My husband hails from faraway New Zealand, and we often daydream about moving there. Yet despite the promise of living in a beautiful place with truly outstanding dairy products, and possibly hobbits, we’ve never managed to make the move. Over the past twenty-five years, the U.S. has become his home. And as for me—well, I have a somewhat tortured history when it comes to making big moves.
I was born in rural, southern Indiana, a place that probably has never been described as exotic. I never imagined a larger world until the summer I turned six, when we visited relatives in the dizzying, palm-dotted mecca of Los Angeles. Everything was so big, flashy, and loud! I had a good time that summer, but I wasn’t sad to return home to our familiar corner of the planet. For me, then as now, there was no place like home.
Four years later, when my mother decided we should move to Los Angeles permanently, I dug in my heels. I didn’t want to leave my home, my family and friends, my school, the wheat field where I used to lie on my back for hours and look up at the big, open sky. Suddenly Los Angeles, a mildly amusing vacation destination, seemed threateningly foreign, a blinding maze of asphalt, freeways, and taco stands.
Well, I was only ten years old, so I lost that battle. I’ve lived in southern California for most of my life now, and it’s hard to imagine living anywhere else. I would miss the enchiladas, just for a start. I’ve come a long way from the days on the farm. I’ve traveled to foreign lands and married a man from a country which, a few years before our wedding, I would have been unable to locate on a map. I eventually became the first in my family to graduate from college, a sort of foreign country for the mind.
But I’ve never completely outgrown the Indiana farm girl parochialism. I’m still a little wary of unfamiliar food. I’m unenthusiastic when my TV channel-surfing husband pauses on a Chinese film with subtitles. And I am ashamed to confess that, on occasion, I have made uncharitable assumptions about other people based solely on the fact that they are different from me.
The irony is that Sagittarius, the sign of the pilgrim—the traveler to other lands—was rising in the east at the moment of my birth, and a cluster of planets were hovering in the part of the sky we call the ninth house, the house of Long Journeys Over Water. I came into the world, it seems, to sojourn, and to sample the world’s cultural delights.
But I am a reluctant pilgrim, born with many planets in signs that are fixed by nature, intractable, bent on holding onto and mastering the known instead of expanding into the unfamiliar. A creature of habit, I would be happy to spend every day in the same place, with the same people, doing the same things; but the world has had other plans for me, periodically placing me on a collision course with upheaval and the unfamiliar.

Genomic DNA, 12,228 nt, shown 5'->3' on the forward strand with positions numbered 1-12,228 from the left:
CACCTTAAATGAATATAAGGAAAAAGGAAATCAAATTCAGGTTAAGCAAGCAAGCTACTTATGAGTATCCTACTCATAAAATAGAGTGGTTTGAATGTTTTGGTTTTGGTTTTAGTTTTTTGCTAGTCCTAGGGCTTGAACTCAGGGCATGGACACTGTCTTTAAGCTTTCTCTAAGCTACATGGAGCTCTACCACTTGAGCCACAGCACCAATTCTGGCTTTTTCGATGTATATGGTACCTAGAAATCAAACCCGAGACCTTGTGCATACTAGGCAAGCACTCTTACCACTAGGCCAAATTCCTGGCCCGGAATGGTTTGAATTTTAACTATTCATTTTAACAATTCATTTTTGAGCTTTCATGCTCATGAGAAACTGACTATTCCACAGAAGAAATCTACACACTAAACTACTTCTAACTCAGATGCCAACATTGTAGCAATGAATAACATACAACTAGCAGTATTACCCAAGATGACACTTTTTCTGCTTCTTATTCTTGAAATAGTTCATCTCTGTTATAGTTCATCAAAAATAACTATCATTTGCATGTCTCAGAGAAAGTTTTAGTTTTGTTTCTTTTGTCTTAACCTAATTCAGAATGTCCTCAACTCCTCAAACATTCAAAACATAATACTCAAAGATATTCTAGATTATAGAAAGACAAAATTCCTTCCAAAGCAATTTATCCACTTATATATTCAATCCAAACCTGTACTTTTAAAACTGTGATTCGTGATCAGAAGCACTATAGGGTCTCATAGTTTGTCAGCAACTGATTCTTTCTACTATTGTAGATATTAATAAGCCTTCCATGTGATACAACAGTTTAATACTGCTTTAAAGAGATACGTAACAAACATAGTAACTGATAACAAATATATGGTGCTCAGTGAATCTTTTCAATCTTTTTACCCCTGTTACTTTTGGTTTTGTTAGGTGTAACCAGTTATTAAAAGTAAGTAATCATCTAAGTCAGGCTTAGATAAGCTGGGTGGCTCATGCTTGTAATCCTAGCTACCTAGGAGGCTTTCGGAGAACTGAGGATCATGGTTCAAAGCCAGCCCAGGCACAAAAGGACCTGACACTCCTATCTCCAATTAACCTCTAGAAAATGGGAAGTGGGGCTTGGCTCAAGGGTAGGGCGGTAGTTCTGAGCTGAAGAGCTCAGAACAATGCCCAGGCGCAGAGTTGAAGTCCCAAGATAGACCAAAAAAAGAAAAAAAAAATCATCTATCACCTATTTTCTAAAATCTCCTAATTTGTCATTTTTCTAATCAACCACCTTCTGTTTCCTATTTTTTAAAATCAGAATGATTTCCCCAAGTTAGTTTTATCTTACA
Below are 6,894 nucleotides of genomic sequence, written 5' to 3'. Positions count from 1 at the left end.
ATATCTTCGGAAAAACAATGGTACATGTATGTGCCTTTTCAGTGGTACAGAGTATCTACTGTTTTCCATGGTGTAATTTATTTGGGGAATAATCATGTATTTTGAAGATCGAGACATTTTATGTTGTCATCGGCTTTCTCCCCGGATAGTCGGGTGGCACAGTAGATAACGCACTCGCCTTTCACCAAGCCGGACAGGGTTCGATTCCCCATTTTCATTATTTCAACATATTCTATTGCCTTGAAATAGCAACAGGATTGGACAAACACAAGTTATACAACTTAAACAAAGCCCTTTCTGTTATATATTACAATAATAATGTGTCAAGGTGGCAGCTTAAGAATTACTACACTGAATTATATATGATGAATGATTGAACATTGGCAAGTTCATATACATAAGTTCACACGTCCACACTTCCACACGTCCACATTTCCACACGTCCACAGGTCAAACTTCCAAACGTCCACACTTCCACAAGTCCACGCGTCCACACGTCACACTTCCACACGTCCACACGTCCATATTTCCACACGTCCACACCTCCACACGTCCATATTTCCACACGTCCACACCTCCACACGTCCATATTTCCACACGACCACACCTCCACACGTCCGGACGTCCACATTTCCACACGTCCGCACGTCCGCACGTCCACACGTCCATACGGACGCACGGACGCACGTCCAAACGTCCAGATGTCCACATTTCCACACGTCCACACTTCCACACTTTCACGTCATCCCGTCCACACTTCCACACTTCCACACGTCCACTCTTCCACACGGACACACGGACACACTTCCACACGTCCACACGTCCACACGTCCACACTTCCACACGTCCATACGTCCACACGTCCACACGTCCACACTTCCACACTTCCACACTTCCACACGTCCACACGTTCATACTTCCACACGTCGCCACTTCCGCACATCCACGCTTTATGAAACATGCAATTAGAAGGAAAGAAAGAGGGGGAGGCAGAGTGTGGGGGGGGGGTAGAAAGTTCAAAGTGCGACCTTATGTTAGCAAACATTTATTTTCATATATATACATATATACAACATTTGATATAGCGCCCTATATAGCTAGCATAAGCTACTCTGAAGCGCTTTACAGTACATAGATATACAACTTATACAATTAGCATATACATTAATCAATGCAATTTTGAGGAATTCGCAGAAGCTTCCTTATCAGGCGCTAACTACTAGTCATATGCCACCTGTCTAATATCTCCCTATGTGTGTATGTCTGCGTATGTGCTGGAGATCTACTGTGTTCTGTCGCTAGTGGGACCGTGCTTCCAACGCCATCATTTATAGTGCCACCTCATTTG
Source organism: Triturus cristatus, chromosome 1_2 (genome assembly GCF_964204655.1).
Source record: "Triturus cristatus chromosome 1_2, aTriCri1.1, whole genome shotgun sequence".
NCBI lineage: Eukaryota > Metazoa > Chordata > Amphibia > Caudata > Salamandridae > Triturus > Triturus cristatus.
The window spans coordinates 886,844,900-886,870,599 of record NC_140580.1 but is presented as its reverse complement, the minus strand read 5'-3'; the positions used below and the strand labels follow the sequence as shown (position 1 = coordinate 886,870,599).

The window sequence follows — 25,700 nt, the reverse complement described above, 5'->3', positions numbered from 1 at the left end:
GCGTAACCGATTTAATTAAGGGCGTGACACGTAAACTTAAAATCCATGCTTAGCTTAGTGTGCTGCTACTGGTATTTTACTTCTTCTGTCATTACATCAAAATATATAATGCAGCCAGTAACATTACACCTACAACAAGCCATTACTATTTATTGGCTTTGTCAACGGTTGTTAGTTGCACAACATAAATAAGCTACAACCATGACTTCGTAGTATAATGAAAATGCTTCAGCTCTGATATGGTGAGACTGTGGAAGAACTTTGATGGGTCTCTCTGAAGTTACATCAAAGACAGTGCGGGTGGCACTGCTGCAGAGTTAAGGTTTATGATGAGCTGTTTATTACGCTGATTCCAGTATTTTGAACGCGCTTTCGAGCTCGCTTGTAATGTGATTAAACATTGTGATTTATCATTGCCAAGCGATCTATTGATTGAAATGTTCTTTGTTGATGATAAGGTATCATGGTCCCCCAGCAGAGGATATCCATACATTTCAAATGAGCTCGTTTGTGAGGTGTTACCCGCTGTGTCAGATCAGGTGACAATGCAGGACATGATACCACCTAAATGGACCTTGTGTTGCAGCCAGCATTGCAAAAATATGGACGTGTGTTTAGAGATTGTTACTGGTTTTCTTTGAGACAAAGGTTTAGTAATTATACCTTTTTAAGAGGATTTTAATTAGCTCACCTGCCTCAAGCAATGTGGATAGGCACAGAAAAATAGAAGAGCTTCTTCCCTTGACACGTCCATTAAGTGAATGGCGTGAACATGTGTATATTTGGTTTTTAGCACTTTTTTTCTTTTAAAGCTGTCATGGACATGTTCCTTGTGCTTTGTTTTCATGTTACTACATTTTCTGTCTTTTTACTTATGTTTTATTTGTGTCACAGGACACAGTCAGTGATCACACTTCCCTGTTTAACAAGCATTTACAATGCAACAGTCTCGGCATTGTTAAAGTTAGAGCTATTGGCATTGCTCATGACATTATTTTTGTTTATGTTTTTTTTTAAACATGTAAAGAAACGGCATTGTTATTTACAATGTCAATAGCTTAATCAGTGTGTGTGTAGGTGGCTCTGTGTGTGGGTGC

I suppose, like many of us in the United States, I can trace my uneasy relationship with foreignness to my Puritan ancestors. These pilgrims came to the New World in search of religious freedom, yet it took them less than a century to begin burning people at the stake for practicing different religions. Confronted with a native people who were so different, they wasted little time in waging war with them. Such were the consequences of Puritan pilgrims refusing to adapt to their new land, determined to remake the New World in their image.
But while the chart most popularly used for the United States has the Sun in clannish, protectionist Cancer, it also has Sagittarius rising. As a people, we are wary of the unfamiliar, but with Sagittarius leading the way we must continually grapple with it. The uneasy combination of our immigrant tradition and a strong ethnocentric streak propels us toward perpetual cultural improvisation. It is to our credit that many of us, Puritan ancestry notwithstanding, acknowledge the wisdom of accepting different cultures on their own terms and learning what we can from them. The great strength of Sagittarius is its flexibility in the face of the unfamiliar. But as the recent election proved, bigotry has not disappeared, and even many who are not bigots can be persuaded to vote for one. As Saturn in Sagittarius moves through the first house of our nation’s chart over the coming eighteen months, we will reap the consequences of those decisions. I believe history will judge us for them.
Sagittarius, at its best, reveres the truth. And this Sagittarius New Moon aspects both Saturn and Neptune, a reminder that embracing the unfamiliar requires intellectual honesty, and acknowledging the limitations of one’s personal reality. Sagittarius is the emperor with no clothes, who is so enlightened that he laughs at the absurdity of his nakedness instead of denying it. It is the pilgrim and the native, sharing a meal at the harvest table despite having not the slightest idea how to talk to one another. It is the Indiana farm girl who constantly evaluates how much to adapt and yield, and when it’s essential to dig in her heels.
Someday, we may or may not sell our house, pack up our cats, and head for a new life in the South Pacific. Part of me is excited at the prospect. But despite experience, age, and hindsight, I’m still a reluctant pilgrim. I might look back in the years to come and point to this as the moment when I should have done everything in my power to leave, but it’s just as likely that this is still exactly where I need to be. In the dark of the New Moon, the jury is still out. For now, I’ll just enjoy the enchiladas, and let the hobbits take care of themselves.
© 2011, 2016 April Elliott Kent